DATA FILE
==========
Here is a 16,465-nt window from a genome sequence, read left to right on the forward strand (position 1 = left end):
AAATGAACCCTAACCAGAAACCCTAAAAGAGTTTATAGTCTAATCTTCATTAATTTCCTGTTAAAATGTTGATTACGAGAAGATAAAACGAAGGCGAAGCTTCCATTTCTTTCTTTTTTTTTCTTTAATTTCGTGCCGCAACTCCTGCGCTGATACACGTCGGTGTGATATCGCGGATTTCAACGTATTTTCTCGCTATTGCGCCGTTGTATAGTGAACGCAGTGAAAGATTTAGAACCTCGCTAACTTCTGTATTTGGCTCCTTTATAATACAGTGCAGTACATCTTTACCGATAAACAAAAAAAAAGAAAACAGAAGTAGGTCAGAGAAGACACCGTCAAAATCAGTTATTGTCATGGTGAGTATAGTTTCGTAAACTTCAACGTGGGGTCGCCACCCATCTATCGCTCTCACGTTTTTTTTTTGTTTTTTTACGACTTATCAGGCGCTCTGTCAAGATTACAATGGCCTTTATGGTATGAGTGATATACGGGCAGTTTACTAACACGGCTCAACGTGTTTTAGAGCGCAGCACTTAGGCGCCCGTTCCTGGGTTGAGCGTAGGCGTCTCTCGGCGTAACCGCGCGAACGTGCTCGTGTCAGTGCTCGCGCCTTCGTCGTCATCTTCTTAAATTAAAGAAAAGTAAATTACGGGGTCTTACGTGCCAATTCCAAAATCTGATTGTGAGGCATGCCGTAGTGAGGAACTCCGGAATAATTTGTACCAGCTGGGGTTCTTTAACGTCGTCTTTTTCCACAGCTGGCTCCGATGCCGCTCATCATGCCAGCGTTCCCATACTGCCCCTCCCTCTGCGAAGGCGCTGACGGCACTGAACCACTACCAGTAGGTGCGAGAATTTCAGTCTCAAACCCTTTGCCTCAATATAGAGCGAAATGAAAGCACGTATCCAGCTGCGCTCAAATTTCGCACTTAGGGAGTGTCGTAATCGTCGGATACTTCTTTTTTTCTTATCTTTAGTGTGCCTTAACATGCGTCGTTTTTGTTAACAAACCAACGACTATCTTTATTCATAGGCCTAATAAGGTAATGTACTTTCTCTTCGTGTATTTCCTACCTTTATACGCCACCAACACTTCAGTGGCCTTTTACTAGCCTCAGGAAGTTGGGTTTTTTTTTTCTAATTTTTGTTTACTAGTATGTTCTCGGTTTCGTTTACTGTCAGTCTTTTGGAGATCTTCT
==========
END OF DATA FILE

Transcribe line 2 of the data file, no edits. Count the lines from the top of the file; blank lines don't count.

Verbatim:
AAATGAACCCTAACCAGAAACCCTAAAAGAGTTTATAGTCTAATCTTCATTAATTTCCTGTTAAAATGTTGATTACGAGAAGATAAAACGAAGGCGAAGCTTCCATTTCTTTCTTTTTTTTTCTTTAATTTCGTGCCGCAACTCCTGCGCTGATACACGTCGGTGTGATATCGCGGATTTCAACGTATTTTCTCGCTATTGCGCCGTTGTATAGTGAACGCAGTGAAAGATTTAGAACCTCGCTAACTTCTGTATTTGGCTCCTTTATAATACAGTGCAGTACATCTTTACCGATAAACAAAAAAAAAGAAAACAGAAGTAGGTCAGAGAAGACACCGTCAAAATCAGTTATTGTCATGGTGAGTATAGTTTCGTAAACTTCAACGTGGGGTCGCCACCCATCTATCGCTCTCACGTTTTTTTTTTGTTTTTTTACGACTTATCAGGCGCTCTGTCAAGATTACAATGGCCTTTATGGTATGAGTGATATACGGGCAGTTTACTAACACGGCTCAACGTGTTTTAGAGCGCAGCACTTAGGCGCCCGTTCCTGGGTTGAGCGTAGGCGTCTCTCGGCGTAACCGCGCGAACGTGCTCGTGTCAGTGCTCGCGCCTTCGTCGTCATCTTCTTAAATTAAAGAAAAGTAAATTACGGGGTCTTACGTGCCAATTCCAAAATCTGATTGTGAGGCATGCCGTAGTGAGGAACTCCGGAATAATTTGTACCAGCTGGGGTTCTTTAACGTCGTCTTTTTCCACAGCTGGCTCCGATGCCGCTCATCATGCCAGCGTTCCCATACTGCCCCTCCCTCTGCGAAGGCGCTGACGGCACTGAACCACTACCAGTAGGTGCGAGAATTTCAGTCTCAAACCCTTTGCCTCAATATAGAGCGAAATGAAAGCACGTATCCAGCTGCGCTCAAATTTCGCACTTAGGGAGTGTCGTAATCGTCGGATACTTCTTTTTTTCTTATCTTTAGTGTGCCTTAACATGCGTCGTTTTTGTTAACAAACCAACGACTATCTTTATTCATAGGCCTAATAAGGTAATGTACTTTCTCTTCGTGTATTTCCTACCTTTATACGCCACCAACACTTCAGTGGCCTTTTACTAGCCTCAGGAAGTTGGGTTTTTTTTTTCTAATTTTTGTTTACTAGTATGTTCTCGGTTTCGTTTACTGTCAGTCTTTTGGAGATCTTCT